Carissa comes from the Sanskrit word “corissa” the local name of one the the species. Macrocarpa is Greek for large fruit. Carissa macrocarpa is called the Natal Plum because it is native to the Natal area of South Africa north to Mozambique. The most common name for the plant outside of English is ‘num-num.’ The Zulu call it amatungulu —a marketing nightmare. Among others Africans, the fruit is called noem-noem, with the pronunciation starting with a clicking sound on the ‘N’.

The recipes are from
*The Rare Fruit and Vegetable Council Cookbook, by the Rare Fruit and Vegetable Council of Broward County, Inc., Davie, Florida (out of print) and
**Caloosa Rare Fruit Exchange Cookbook, Lois Sharpe. (The exchange still exists but their cookbook may not.)

Carissa Fruit Soup*

1¾ cups apple juice or cider
¼ cup sugar
2 tablespoons cornstarch
4 inch stick cinnamon, broken
4 whole cloves

Stir the above ingredients in a saucepan. Cook over medium heat, stirring constantly, until boiling. Reduce heat and cook until clear, stirring constantly. Remove from heat and add:

¾ cup orange sections
¾ cup grapefruit sections
½ cup seedless grapes
1 cup seeded, halved Carissa

Cover and chill overnight. Remove spices and stir well before serving cold. Makes 6 servings.

Carissa Pie*

1 pint Carissa (sliced crosswise)
1 tablespoon flour
1 tablespoon margarine
½ cup sugar
½ cup water

Slice well-ripened Carissa into a deep, buttered, baking dish. Mix flour with sugar and sprinkle over the fruit. Dot lightly with margarine. Pour water over the mixture. Top with pastry, slit to allow steam to escape and bake at 450° for ten minutes, then at 425° for 20 minutes until fruit is cooked and pastry is brown. Serve hot with Carissa Sauce flavored with lemon juice or with vanilla.

Carissa Sauce*

Rinse fruit, cut in quarters. Take out seeds retaining pulp. Measure ½ cup sugar or sugar substitute to each cup cut carissas. Over low heat, cook the Carissa and sugar (no water added) until fruit is soft. Use as a sauce similar to cranberry sauce. For jellied sauce, add 2 tablespoons of water for each cup of Carissa. Cook until fruit is tender. Strain juice through jelly bag or a double layer of cheesecloth. Add to ½ cup sugar for each ¾ cup juice. Cook until thickened.

Carissa Bread**

2 cups flour
1½ teaspoon baking powder
1 cup sugar
½ teaspoon salt
½ teaspoon baking soda
1 egg, well beaten
½ cup orange juice
2 tablespoons shortening, melted
2 tablespoons hot water
1½ cups carissa, seeded and chopped
1 orange rind, grated
½ cup chopped nuts

Sift together flour, baking powder, sugar, salt, and soda. Add egg, orange juice, shortening, and hot water. Stir only until flour is moistened. Fold in Carissa, orange rind and nuts. Bake at 350° in greased and floured loaf pan for 45 minutes. Yield: 20 servings.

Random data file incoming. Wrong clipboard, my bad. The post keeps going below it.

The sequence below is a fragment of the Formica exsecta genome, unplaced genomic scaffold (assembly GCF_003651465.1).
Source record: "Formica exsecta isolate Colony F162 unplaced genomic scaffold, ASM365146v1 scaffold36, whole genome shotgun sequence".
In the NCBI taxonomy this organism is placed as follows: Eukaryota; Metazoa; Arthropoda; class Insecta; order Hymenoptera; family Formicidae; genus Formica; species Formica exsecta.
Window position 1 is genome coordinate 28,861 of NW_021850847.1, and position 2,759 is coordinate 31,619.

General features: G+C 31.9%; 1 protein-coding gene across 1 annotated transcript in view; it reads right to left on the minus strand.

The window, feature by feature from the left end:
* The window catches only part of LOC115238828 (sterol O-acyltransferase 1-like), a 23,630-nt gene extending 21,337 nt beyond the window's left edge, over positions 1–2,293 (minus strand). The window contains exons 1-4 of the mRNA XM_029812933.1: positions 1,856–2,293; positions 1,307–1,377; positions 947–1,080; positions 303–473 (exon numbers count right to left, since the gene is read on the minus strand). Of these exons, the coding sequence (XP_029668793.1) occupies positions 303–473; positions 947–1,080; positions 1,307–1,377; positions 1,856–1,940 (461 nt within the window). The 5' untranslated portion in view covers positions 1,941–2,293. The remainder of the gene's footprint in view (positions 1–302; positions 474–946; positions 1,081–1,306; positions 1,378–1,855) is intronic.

Carissa Hors D’oeuvres

Wash and drain fresh, ripe fruit. Split, remove seeds, and put on ice until shortly before serving. Stuff cavities with low-fat cottage cheese or light cream cheese. Place on a bed of shredded lettuce.

Jellied Carissa Salad*

1 tablespoon unflavored gelatin
½ cup cold water
1½ cups boiling Carissa juice or juice and pulp
½ cup sugar
¼ teaspoon salt
2 tablespoons lemon juice
1½ cups chopped celery

Sprinkle gelatin on cold water and let stand 5 minutes. Dissolve sugar, salt, and softened gelatin in boiling Carissa juice. Allow to cool and add lemon juice. When mixture begins to thicken, add chopped celery. Turn into a mold and chill. When firm, turn the mold onto a bed of shredded lettuce and garnish with light mayonnaise, if desired.

Carissa Salad*

1 pound Carissa
1 cup water
1 cup sugar
4 teaspoons gelatin
½ cup cold water
½ cup chopped celery
½ cup diced apples
½ cup pecans

Cook Carissa in one of cup water until tender, strain and add sugar. Moisten gelatin in cold water. Add to sugar and Carissa. Stir until dissolved, then add celery, apples and nuts. Chill in the refrigerator and serve on lettuce.

Green Deane’s “Itemized” Plant Profile

Identification: Much branched evergreens, dense and rounded, wide canopy, sharp, branched spines, broken stem produces milky sap. Thick, glossy, dark green, opposite leaves, leathery texture. up to three inches. Waxy white, star-shaped blooms, two inches in diameter, five petals, borne in dense sprays, very aromatic.

Time of year: In the right climate, it blooms and fruits all year. Heaviest fruiting in spring and summer.

Environment: Drought tolerant, can endure salty soil, salty winds and heat. Likes full sun but can tolerate some shade. Because of these qualities it is used — despite it spines and toxic foliage — as a landscaping plant, most often for businesses.

Method of preparation: Only the ripe fruit is edible, raw or cooked. The rest of the plant is very toxic. Watch out for the spines.

Disclaimer from Green Deane
Information contained on this website is strictly and categorically intended as a reference to be used in conjunction with experts in your area. Foraging should never begin without the guidance and approval of a local plant specialist. The providers of this website accept no liability for the use or misuse of information contained in this website.

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Deane, Green. "Natal Plums Num Num."  Web. 14 Jan. 2015.

Published 12 Oct. 2015 LR